GGU Law Review Blog

Friends in Low Places

Amicus curiae, which translates to “friend of the court,” refers to an entity that supplies a court with information or advice relating to a case. Amicus briefs are submitted by third parties, who have no direct interest in the case, but who are nonetheless passionate about the outcome. For a divisive issue like the legalization of same-sex marriage, there are a great many who fall into this category.

It seems everyone wanted a piece of the action in Hollingsworth v. Perry (the Prop 8 Case). From law professors to religious organizations to professional athletes, the amicus briefs poured in on both sides. While most of the briefs were well-reasoned and articulate, a few hit below the belt.

There is virtually no limitation regarding who can file an amicus brief. Organizations or even passionate individuals can write and submit briefs to the Supreme Court. Presented below are some of the more outrageous and offensive briefs filed in this case.

Westboro Baptist Church, widely known for protesting the funerals of slain soldiers and of the young victims of the Newtown, Connecticut shooting, submitted a brief asserting that the government has a compelling interest in preventing the “destructive effects of same-sex marriage.” The brief warned that this “devastating immoral behavior” will lead to the wrath of God. The “References” section included an astonishing 34 individual citations to “The Holy Bible.”

A brief submitted by Citizens United’s National Committee for Family, Faith and Prayer et al. warned of the dangers to heterosexual marriage if same-sex marriage were legalized. The brief suggested that “‘same-sex marriage’ … is truly ‘anti-marriage,’ in the same way that ‘adulterous marriage’ or ‘incestuous marriage’ would be.”

Because classification of homosexuals as a protected class would warrant strict scrutiny by the Supreme Court, the Citizens United’s National brief distinguished between homosexuals and members of already-protected classes, such as African-Americans. “Gay discrimination,” the brief argued, is not like racial discrimination because gay people have never been “bought and sold as merchandise” and because gay people have committed a “crime against nature.”

A brief by the Liberty, Life and Law Foundation (LLF) alleged that the demand of same-sex couples to have equal access to marriage would infringe on the First Amendment rights of their opponents. The brief argued that the rights of homosexuals “did not supercede those of everyone else.” LLF went on to state that same sex marriage would infringe on the rights of opponents, maintaining, “It is dangerous indeed to breed a citizenry that lacks conscience and integrity.” The irony of this argument was apparently lost on this amicus.

Even given the contribution from the Westboro Baptist Church, the most absurd brief was submitted by David Boyle, a “Counsel of Record” from Long Beach, California. Despite the author’s claim that he supports gay rights in general, the amicus makes frequent ill-informed and sometimes utterly ridiculous remarks throughout the brief regarding homosexuality and marriage.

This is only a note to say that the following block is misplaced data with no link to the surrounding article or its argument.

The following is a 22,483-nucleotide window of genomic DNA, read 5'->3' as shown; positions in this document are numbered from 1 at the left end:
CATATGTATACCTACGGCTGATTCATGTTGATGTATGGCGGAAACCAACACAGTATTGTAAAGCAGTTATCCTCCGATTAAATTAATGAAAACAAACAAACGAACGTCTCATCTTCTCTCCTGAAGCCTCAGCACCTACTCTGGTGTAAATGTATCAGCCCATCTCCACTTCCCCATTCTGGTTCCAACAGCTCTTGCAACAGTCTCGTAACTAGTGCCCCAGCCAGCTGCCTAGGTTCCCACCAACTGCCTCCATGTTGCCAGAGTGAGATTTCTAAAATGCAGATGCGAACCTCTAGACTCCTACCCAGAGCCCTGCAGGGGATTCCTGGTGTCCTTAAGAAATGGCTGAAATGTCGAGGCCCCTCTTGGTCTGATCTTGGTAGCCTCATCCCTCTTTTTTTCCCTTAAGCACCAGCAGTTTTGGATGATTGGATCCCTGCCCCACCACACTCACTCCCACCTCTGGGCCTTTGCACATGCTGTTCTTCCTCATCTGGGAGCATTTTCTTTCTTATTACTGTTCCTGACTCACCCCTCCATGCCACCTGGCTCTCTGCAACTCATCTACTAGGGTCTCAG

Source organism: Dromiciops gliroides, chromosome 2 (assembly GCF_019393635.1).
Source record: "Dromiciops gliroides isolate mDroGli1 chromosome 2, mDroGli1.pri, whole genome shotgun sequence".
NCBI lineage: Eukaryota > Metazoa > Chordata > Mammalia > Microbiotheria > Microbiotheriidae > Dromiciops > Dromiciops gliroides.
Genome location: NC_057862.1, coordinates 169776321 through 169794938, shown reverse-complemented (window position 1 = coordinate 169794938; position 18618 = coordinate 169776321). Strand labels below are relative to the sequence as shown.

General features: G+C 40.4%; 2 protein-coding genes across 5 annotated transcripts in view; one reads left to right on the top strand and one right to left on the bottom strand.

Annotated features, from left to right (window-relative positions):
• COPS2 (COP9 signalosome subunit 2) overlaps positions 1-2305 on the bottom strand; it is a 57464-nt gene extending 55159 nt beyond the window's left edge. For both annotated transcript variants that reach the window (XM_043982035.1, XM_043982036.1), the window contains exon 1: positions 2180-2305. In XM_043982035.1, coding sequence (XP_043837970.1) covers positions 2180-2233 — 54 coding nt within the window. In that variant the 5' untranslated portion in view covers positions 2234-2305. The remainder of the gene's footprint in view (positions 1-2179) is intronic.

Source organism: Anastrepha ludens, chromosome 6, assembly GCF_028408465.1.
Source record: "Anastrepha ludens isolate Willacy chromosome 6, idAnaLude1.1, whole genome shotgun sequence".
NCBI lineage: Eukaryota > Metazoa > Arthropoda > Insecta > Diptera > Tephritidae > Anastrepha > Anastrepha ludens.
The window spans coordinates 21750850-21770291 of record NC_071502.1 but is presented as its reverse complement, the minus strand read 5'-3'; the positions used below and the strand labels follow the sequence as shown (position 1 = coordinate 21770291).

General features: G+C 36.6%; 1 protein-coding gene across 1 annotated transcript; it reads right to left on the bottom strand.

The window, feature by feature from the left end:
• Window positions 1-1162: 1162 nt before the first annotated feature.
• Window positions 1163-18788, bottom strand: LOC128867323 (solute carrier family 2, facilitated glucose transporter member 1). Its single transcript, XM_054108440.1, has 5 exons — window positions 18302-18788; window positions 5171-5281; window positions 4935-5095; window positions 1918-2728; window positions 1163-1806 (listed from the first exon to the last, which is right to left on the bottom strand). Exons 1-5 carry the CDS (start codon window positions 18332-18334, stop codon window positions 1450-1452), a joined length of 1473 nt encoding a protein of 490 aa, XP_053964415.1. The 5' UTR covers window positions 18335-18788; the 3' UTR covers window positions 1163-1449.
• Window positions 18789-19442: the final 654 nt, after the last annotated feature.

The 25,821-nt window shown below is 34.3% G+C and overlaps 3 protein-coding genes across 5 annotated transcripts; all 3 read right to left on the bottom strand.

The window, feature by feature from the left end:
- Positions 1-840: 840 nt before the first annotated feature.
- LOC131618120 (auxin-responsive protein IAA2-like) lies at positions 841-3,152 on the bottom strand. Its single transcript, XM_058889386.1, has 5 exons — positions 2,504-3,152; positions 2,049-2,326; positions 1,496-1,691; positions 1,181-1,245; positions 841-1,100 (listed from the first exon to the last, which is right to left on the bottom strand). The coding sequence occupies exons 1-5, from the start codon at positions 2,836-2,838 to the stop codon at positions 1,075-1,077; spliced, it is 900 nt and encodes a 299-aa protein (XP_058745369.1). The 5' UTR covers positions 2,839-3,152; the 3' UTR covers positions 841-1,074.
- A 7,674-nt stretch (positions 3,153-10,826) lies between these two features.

Mr. Boyle muses on the label of “gay” as a measure of cheerfulness, proposing that the label indicates a “state of permanent happiness that has little basis in reality.” He further alleges that what little happiness there is in a homosexual relationship stems from the “status of being able to have endless sexual relations without ever risking pregnancy.” Amicus continues on this train of thought, comparing heterosexual parents to soldiers risking their lives. Heterosexual couples, he argues, could at any point get pregnant and suffer through the extreme hardships inherent in raising a child. Without the “risk” of pregnancy, amicus argues marriage between homosexuals is insulting to “those who have fought on the battleground” by granting them an “unmerited reward.”

Mr. Boyle addresses what he refers to as “sodomy norming” in popular culture in his brief, arguing without a shred of evidence that “children are being pressured into sodomy these days more than before.” Amicus alleges “many believe” the song “Mickey” contains “an offer to be sodomized” and cites an article calling out Judge Dredd as gay.

Finally, amicus discusses the potential for a “slippery slope,” which he believes is a “horribly real” possibility. Citing a “legal academic,” amicus argues that perhaps bestiality should be more protected than same-sex relationships. He concludes by warning the Supreme Court of “hubris” and reassuring the Court that “America has been a comparative paradise to gays.”

For the most part, the amicus briefs filed on both sides were founded on solid legal reasoning, and all of the briefs were clearly the result of at least some measured deliberation and planning. Despite the subjective flaws in their arguments, Mr. Boyle and the other organizations mentioned in this article took it upon themselves to take a stand in shaping American jurisprudence. They wrote these briefs because of a drive to get involved in an issue they were passionate about, and one can hardly fault them for their activism.

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